Calcium oxalate stone formation in genetic hypercalciuric stone-forming rats.Kidney Int. 2002 Mar; 61(3):975-87.KI
Over 54 generations, we have successfully bred a strain of rats that maximizes urinary calcium excretion. The rats now consistently excrete 8 to 10 times as much calcium as controls, uniformly form poorly crystalline calcium phosphate kidney stones, and are termed genetic hypercalciuric stone-forming (GHS) rats. These rats were used to test the hypothesis that increasing urinary oxalate excretion would not only increase the supersaturation with respect to the calcium oxalate solid phase, but also would increase the ratio of calcium oxalate-to-calcium phosphate supersaturation and result in calcium oxalate stone formation.
To increase urine oxalate excretion an oxalate precursor, hydroxyproline, was added to the diet of male GHS rats. The GHS rats were fed a standard 1.2% calcium diet alone or with 1%, 3% or 5% trans-4-hydroxy-l-proline (hydroxyproline).
The addition of 1% hydroxyproline to the diet of GHS rats led to an increase in urinary oxalate excretion, which did not increase further with the provision of additional hydroxyproline. The addition of 1% and 3% hydroxyproline did not alter calcium excretion while the provision of 5% hydroxyproline led to a decrease in urine calcium excretion. The addition of 1% hydroxyproline led to an increase in urinary calcium oxalate supersaturation, which did not further increase with additional hydroxyproline. The addition of 1% and 3% hydroxyproline did not alter urinary supersaturation with respect to calcium hydrogen phosphate while the addition of 5% hydroxyproline tended to lower this supersaturation. Compared to rats fed the control and the 3% hydroxyproline diet the addition of 5% hydroxyproline increased the ratio of calcium oxalate supersaturation to calcium phosphate supersaturation. Virtually all rats formed stones. In the control and 1% hydroxyproline group, all of the stones were composed of calcium and phosphate (apatite), in the 3% hydroxyproline group the stones were a mixture of apatite and calcium oxalate, while in the 5% hydroxyproline group all of the stones were calcium oxalate.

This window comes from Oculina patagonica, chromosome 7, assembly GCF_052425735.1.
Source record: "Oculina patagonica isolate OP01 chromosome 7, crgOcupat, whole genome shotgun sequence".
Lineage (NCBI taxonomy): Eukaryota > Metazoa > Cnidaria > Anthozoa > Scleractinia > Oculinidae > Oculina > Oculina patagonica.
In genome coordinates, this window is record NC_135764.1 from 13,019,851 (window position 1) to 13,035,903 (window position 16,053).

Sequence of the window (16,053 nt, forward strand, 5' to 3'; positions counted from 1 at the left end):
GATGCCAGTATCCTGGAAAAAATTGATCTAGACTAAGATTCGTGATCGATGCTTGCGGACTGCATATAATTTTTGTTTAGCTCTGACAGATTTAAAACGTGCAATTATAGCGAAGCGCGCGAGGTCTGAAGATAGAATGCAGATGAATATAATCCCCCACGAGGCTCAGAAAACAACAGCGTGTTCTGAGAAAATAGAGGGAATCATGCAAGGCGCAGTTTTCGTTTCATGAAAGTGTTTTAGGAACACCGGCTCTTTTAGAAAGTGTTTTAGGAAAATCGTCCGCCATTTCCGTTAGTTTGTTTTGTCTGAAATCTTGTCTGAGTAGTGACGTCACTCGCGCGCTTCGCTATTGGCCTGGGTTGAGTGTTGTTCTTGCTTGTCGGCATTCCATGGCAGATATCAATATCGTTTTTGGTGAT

The provision of additional dietary hydroxyproline to GHS rats increases urinary oxalate excretion, calcium oxalate supersaturation and the ratio of calcium oxalate-to-calcium phosphate supersaturation, resulting in the formation of calcium oxalate kidney stones. Thus, with the addition of a common amino acid, the GHS rats now not only model the most common metabolic abnormality found in patients with nephrolithiasis, hypercalciuria, but form the most common type of kidney stone, calcium oxalate.